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Educated people considered as a group; the literati.

[German Klerisei, clergy, from Medieval Latin clēricia, from Late Latin clēricus, priest; see clerk.]


(Education) learned or educated people collectively


(ˈklɛr ə si)

literati; intelligentsia.
[1818 (S.T. Coleridge); < German Klerisei clergy < Medieval Latin clēricia < Late Latin clēric(us) cleric]


men of learning as a class or collectively; the intelligentsia or literati.
See also: Knowledge, Learning

Clerisy, Clericity

 learned men as a body; scholars, 1818.
Example: the clerisy of a nation, that is its learned men, whether poets, or philosophers, or scholars, 1834.
ThesaurusAntonymsRelated WordsSynonymsLegend:
Noun1.clerisy - an educated and intellectual elite
elite, elite group - a group or class of persons enjoying superior intellectual or social or economic status
culturati - people interested in culture and cultural activities
literati - the literary intelligentsia
References in classic literature ?
The artist, the scholar, and, in general, the clerisy, wins their way up into these places and get represented here, somewhat on this footing of conquest.
Clerisy | Open Access Publishers | Open Access Journals
In contrast, Piketty and his fellow members of the intellectual and artistic "Clerisy" (a term McCloskey takes from Samuel Taylor Coleridge) make the same misguided criticisms of capitalism that the Clerisy always makes.
Greif's employment of an economic idiom reflects his acknowledgment that this is the way the contemporary clerisy speaks.
In some particular cases, the clerisy was successful in hindering trade-tested betterment, though not in the bigger picture.
So it's little surprise he preferred the Talmudic Calvinism of his Collision co-star Douglas Wilson--or of a Church of England that made proclamations as if its clerisy actually believed eternal damnation were a possibility--to the religious outlook of another one of his debate opponents, Al Sharpton, a man of cloth minus the Christianity.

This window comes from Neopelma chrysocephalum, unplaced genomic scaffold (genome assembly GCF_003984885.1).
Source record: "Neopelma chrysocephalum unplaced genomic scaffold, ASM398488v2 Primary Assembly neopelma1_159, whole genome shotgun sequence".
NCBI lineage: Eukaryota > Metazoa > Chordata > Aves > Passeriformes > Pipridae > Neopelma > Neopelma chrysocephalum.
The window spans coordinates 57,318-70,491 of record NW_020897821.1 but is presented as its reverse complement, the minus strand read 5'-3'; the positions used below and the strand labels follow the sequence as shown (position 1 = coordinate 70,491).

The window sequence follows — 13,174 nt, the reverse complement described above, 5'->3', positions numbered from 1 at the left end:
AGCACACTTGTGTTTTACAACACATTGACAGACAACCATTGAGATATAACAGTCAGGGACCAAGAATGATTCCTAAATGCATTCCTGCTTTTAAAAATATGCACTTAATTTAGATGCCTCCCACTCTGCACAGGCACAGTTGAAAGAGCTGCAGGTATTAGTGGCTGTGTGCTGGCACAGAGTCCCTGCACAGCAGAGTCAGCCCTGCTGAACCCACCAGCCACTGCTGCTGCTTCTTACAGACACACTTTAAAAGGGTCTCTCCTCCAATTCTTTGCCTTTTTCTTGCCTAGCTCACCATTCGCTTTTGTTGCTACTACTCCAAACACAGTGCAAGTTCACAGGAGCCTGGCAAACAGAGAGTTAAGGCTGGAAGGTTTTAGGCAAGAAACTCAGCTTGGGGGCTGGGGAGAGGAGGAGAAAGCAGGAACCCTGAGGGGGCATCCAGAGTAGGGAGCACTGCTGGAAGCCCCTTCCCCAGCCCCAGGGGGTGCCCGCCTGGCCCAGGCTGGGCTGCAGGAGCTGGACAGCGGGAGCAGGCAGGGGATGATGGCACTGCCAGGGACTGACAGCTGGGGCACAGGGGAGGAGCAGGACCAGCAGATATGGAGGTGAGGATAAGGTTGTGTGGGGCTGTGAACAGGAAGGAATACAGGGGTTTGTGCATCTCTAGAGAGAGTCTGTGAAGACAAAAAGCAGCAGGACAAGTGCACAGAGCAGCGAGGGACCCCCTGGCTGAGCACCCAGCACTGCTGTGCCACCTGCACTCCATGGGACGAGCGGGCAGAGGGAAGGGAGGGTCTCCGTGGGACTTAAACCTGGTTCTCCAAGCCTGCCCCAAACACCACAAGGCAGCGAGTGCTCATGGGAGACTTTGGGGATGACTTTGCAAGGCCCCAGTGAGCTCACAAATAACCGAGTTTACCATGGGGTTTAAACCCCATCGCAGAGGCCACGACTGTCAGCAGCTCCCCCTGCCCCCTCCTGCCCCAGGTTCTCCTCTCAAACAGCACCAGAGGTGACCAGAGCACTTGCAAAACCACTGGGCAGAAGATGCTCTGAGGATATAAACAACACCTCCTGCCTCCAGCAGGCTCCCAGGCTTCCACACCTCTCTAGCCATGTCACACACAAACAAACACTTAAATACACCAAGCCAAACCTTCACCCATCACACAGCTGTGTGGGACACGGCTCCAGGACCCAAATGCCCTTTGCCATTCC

American Progressivism was part of a worldwide rejection of laissez faire, briefly regnant among the clerisy of artists, intellectuals, journalists, professionals, and bureaucrats in the mid-i9th century.
Even after the jihadi murders in Paris and San Bernadino, the clerisy which dominates the media and governments of the West refuse to acknowledge the truth of Pascal's observation.
Just as the dual meanings of translatio as linguistic transfer and as the reworking of received knowledge overlapped in ancient and medieval grammar and rhetoric, (22) instrumental translation and the transfer of knowledge are intertwined in the Archpriests story parodying the poetic art of clerisy and, I would argue, in the mester de clerecia more generally.
Studies of Carpenter's reliance on Whitman to construct a positive model of homosexuality proliferated, but sophisticated formalist comparisons of Towards Democracy and Leaves of Grass did not appear until the publication of works by Andrew Elfenbein ("Whitman, Democracy, and the English Clerisy," Nineteenth-Century Literature, 2001) and M.
Karl Marx has had since 1848 the tightest grip on the social imaginary of the clerisy out of all the men we are discussing here.
For an alternative reading of the "firm state," see Forest Fyle's excellent reading in "'Frail Spells': Shelley and the Ironies of Exile," in Irony mid Clerisy, ed.